Family of abducted man fears he will be 'left behind' in Afghanistan
By CAROL MORELLO | The Washington Post | Published: November 18, 2020
Charlene Cakora is glad more U.S. troops will be coming home from Afghanistan soon. But she also is filled with dread that the drawdown announced this week will complicate efforts to find her brother.
Mark Frerichs, a civilian contractor, was abducted in Afghanistan in January and hasn't been heard from since.
"I think it's bad news," she said of the troop reduction plan in a telephone interview from her home in Illinois. "We want the troops home, but we don't want Mark to be left behind."
The Trump administration says it will roughly halve the number of troops in Afghanistan, from about 5,000 to 2,500, by mid-January. Under a deal between the United States and the Taliban signed earlier this year, all American and NATO forces could be gone by May, if certain conditions are met.
It is unclear whether the force reduction will minimize U.S. leverage in finding Frerichs and another American, Paul Overby, who disappeared in Afghanistan in 2014 while researching a book. Both are believed to have been taken by the Haqqani network, an insurgent group that is an offshoot of the Taliban.
President Donald Trump has prioritized negotiations for the release of Americans held captive abroad and claims to have secured freedom for more than 50 from some 20 countries during his time in office. U.S. officials call them hostages, though some were imprisoned by foreign governments, mostly under dubious charges.
The State Department has offered $5 million under its Rewards for Justice program for information leading to the location, recovery and return of Frerichs and Overby. And the United States has won the release of Americans even in countries where there are no troops.
Little is known about the fate of Overby, a 77-year-old author, who vanished in 2014 in Khost province near the border with Pakistan while working on a book about the Afghan conflict. He had planned to cross the border into Pakistan and was trying to arrange an interview with the head of the Haqqani network when he disappeared. His family, contacted through an intermediary, declined to comment.
Frerichs, 58, was abducted on Jan. 31 this year. A former Navy diver, he had been living in Kabul for a decade working on construction projects as an engineer. He is believed to be alive and relatively well, despite being held by a militant group that has been designated a foreign terrorist organization.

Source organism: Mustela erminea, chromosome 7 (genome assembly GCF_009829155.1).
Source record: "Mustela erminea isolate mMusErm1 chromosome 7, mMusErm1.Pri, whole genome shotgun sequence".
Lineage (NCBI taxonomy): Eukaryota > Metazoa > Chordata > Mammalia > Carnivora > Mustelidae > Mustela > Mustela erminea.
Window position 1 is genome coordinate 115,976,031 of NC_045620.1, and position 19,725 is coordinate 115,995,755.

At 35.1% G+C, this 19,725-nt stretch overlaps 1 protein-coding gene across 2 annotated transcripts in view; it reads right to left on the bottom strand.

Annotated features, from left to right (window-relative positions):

Zalmay Khalilzad, the U.S. envoy for Afghan reconciliation, said in May that he had pressed Taliban leaders during meetings to secure Frerichs's release. Cakora and groups that represent American hostage families have faulted Khalilzad for not making her brother's release a condition of the agreement.
"I look at examples in the past, like when we left hostages behind in Iran in order to get the nuclear deal," she said. "We don't want this administration to let Mark be left behind, just to get troops out of Afghanistan. It's a scary thought."
U.S. officials insist they will not forget Frerichs and Overby, with or without troops in the country.
"Our work in Afghanistan and around the world will not stop until every American comes home," said a U.S. official working for the Hostage Recovery Fusion Cell, an interagency group that includes the FBI, the intelligence community and the Departments of State, Defense, Treasury and Justice. The official spoke on the condition of anonymity because of the sensitivity of their operations.
Cale Brown, deputy spokesman for the State Department, said the safety of Americans abroad is its highest priority.
"The United States will continue to do everything in our power to bring American hostages home," he said.
But Frerichs's family and others fear the troop withdrawal forsakes much of the leverage the government has to insist on his release before any forces are brought home.
"We're maybe giving them what they want without getting what we want," Cakora said.
Sens. Richard J. Durbin and Tammy Duckworth, both Democrats from Illinois, wrote Trump a letter calling for him to push the Taliban to facilitate Frerichs's quick release.
"Ultimately, Mr. Frerichs' swift and safe return, and that of any other Americans abducted, must be a top priority for our government amid the larger peace process in Afghanistan, and we welcome the opportunity to help on this urgent matter," they wrote.
Margaux Ewen, executive director of the James W. Foley Legacy Foundation, said efforts should be made "to be sure the releases of these two hostages are at the forefront of the conversation."
Eric Lebson, a former National Security Council official who volunteers to support families of captive Americans, said concerns about leaving Frerichs behind are valid.
"He was kidnapped a full month before the U.S. signed a peace accord with the Taliban, and there is no indication efforts were made to make signing it conditioned on his release," he said. "That is when the U.S. had the greatest leverage. Now we have announced our intention to withdraw a substantial portion of our troops in Afghanistan. Typically, one loses leverage when your adversary knows what you want and how bad you want it."
Cakora said U.S. officials involved in hostage recovery have kept in close contact with her, though they have had little concrete information to offer. She said her brother's name has rarely been mentioned publicly, and she fears his case will be lost in the shuffle of an administration in its waning days and a military preoccupied with the troop drawdown.
"What happens if there's a Mark sighting and they're in the middle of packing to go home, and they can't go and rescue him," she said.
"I can't blame anybody," she added. "There's just a lot going on right now. I feel Mark's a priority. My concern is only for Mark.